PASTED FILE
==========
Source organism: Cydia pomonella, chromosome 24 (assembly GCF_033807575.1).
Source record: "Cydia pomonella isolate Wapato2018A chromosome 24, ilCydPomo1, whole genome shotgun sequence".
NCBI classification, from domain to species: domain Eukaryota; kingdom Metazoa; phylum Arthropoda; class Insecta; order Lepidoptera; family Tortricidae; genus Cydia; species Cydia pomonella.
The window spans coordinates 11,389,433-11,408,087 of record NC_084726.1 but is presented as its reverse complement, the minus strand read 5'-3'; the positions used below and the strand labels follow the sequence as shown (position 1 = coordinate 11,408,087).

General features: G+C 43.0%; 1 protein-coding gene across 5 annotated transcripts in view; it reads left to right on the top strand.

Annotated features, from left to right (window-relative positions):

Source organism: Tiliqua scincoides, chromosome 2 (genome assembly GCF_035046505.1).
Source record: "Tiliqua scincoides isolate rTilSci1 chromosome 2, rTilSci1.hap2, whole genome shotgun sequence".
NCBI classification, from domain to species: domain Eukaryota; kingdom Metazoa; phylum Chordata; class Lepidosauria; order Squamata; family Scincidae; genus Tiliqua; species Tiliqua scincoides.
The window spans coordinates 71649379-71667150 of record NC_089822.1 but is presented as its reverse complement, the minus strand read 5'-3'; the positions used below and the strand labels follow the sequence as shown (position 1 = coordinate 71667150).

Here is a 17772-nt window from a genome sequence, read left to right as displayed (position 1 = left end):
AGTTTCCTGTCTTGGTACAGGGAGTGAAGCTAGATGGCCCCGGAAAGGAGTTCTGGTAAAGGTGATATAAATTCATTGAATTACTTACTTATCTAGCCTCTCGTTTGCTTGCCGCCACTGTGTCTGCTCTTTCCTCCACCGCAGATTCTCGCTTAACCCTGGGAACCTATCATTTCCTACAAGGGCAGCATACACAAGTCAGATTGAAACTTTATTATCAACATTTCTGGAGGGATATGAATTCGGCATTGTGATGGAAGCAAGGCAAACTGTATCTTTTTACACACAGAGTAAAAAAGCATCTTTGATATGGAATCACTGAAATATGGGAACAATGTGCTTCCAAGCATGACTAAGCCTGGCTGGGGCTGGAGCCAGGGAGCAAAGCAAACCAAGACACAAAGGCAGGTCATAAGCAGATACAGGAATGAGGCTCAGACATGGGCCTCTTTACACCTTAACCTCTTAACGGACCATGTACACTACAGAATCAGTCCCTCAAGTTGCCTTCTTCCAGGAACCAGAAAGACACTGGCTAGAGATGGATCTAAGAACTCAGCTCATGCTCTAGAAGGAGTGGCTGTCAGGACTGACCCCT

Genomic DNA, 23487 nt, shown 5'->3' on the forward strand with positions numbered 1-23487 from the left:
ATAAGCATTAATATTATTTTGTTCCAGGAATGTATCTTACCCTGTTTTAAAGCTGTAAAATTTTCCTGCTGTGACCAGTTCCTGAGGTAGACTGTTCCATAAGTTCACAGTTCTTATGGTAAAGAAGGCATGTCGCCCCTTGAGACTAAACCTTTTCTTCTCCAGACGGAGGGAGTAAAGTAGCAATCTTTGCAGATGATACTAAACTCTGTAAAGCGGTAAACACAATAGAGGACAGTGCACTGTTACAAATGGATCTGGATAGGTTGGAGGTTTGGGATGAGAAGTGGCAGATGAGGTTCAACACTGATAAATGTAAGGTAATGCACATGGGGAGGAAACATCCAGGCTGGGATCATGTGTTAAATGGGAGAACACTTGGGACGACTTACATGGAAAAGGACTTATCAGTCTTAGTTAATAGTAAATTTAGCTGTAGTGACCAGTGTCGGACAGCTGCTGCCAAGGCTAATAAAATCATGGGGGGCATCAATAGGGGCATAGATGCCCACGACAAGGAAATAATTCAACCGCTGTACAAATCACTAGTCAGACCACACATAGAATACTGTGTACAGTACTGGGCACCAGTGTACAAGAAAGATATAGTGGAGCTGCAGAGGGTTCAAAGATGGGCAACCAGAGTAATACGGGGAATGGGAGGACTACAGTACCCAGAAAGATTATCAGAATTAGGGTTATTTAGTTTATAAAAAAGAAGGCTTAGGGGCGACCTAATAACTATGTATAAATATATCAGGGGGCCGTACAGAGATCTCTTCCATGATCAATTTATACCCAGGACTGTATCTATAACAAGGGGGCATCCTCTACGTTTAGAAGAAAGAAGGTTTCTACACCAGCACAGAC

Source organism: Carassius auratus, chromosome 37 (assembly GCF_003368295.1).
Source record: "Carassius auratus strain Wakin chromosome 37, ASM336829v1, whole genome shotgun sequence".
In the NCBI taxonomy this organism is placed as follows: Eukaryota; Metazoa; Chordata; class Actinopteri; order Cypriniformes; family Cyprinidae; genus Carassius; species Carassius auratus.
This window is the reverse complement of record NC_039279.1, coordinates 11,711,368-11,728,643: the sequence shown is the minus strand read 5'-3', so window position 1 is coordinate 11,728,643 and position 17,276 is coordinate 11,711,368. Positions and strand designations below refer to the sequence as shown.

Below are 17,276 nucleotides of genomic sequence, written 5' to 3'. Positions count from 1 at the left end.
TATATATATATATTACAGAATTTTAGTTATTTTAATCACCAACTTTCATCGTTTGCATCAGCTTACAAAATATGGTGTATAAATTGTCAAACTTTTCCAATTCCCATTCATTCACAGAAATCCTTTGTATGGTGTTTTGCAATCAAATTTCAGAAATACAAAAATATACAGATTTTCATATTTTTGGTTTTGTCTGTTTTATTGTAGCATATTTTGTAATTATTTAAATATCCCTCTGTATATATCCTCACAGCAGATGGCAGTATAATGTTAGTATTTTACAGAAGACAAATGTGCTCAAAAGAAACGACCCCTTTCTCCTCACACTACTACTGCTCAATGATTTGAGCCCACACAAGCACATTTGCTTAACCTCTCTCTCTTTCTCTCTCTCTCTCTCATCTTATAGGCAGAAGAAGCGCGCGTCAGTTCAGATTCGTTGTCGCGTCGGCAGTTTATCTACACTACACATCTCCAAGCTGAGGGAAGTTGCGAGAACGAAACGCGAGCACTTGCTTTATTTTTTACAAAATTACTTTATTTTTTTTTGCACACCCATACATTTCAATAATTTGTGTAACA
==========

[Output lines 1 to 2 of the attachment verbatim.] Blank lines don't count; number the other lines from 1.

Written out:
Source organism: Cydia pomonella, chromosome 24 (assembly GCF_033807575.1).
Source record: "Cydia pomonella isolate Wapato2018A chromosome 24, ilCydPomo1, whole genome shotgun sequence".